This one struck me hard. I’m a huge fan of elective versus compulsory learning. But, now I get it. It goes back to the extrinsic versus intrinsic motivation. Some folks need external nudges. For more insights, check out John’s blog post on the same topic.
If you’re still with me, thanks for reading this far, taking this journey with me. I want to thank these business pros for lending their voices to this burning question and for giving me permission to share with you, what I’ve learned from them.
He spelled it out succinctly. Communicate relevance. Use the learners’ desire to demonstrate mastery and craft the messaging as opportunities to get ahead. Allen was kind enough to expand on the topic in his blog post after our communication.
Okay, pat yourself on the back for reading to the end. I’m applauding you right now! Job well done.
I’m eager to hear your contribution to this conversation, email your thoughts to [email protected]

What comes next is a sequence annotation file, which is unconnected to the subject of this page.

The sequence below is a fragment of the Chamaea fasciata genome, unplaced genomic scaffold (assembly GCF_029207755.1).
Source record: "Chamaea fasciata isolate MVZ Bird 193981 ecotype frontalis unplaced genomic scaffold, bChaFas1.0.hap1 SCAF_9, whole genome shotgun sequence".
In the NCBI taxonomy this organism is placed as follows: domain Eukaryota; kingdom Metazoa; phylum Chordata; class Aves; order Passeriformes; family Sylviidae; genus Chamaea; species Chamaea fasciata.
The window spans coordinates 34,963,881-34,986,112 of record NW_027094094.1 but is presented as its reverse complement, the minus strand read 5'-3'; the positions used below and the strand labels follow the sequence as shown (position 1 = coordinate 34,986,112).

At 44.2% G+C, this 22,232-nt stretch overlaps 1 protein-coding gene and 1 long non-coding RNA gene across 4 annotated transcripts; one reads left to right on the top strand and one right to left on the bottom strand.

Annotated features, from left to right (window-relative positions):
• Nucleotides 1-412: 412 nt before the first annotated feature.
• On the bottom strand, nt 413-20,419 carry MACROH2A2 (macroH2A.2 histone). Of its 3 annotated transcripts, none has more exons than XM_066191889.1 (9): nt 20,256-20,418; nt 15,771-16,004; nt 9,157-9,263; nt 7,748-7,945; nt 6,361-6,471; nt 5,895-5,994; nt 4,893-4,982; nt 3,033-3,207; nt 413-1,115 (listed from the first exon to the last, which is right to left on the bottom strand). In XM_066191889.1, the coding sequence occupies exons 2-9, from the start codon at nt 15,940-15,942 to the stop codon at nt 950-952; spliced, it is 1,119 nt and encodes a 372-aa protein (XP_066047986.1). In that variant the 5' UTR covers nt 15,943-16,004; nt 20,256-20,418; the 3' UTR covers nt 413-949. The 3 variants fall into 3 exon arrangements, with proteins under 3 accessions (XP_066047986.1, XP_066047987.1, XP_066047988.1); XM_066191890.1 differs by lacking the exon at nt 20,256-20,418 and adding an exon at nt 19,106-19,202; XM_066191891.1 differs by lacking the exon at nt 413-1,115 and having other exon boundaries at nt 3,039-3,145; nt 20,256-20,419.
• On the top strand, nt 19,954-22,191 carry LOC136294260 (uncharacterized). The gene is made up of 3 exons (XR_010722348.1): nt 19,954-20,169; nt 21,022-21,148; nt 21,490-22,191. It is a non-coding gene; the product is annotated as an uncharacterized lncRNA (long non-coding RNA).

Per Jay, a part of my job as a L&D pro is to design, create and deliver learning content that removes (as much as possible) any excuse that any learner would have to NOT consume learning content.
Furthermore, the reality is, though we want 100% engagement, 85% would be stellar.
Here’s my final five main lessons:
- Start with the end in mind. Design and create engaging relevant content, that is aligned with the enterprise’s goals, enhances team members’ lives (at home and on-the-job-performance). Because learning and development is more than ticking a box saying “we delivered the training”. This is about positively impacting the lives of others.
- Example: At Master Electronics, we have a Learning Committee that vets topics. I ping these folks constantly for input & feedback regarding learning content and initiatives.
- When we get step one correct, find the right balance of elective and directive learning and development. Choice is a huge motivator, versus, dictating what to consume 100% of the time. Both are needed because all humans deal with the undercurrent of extrinsic and intrinsic motivation.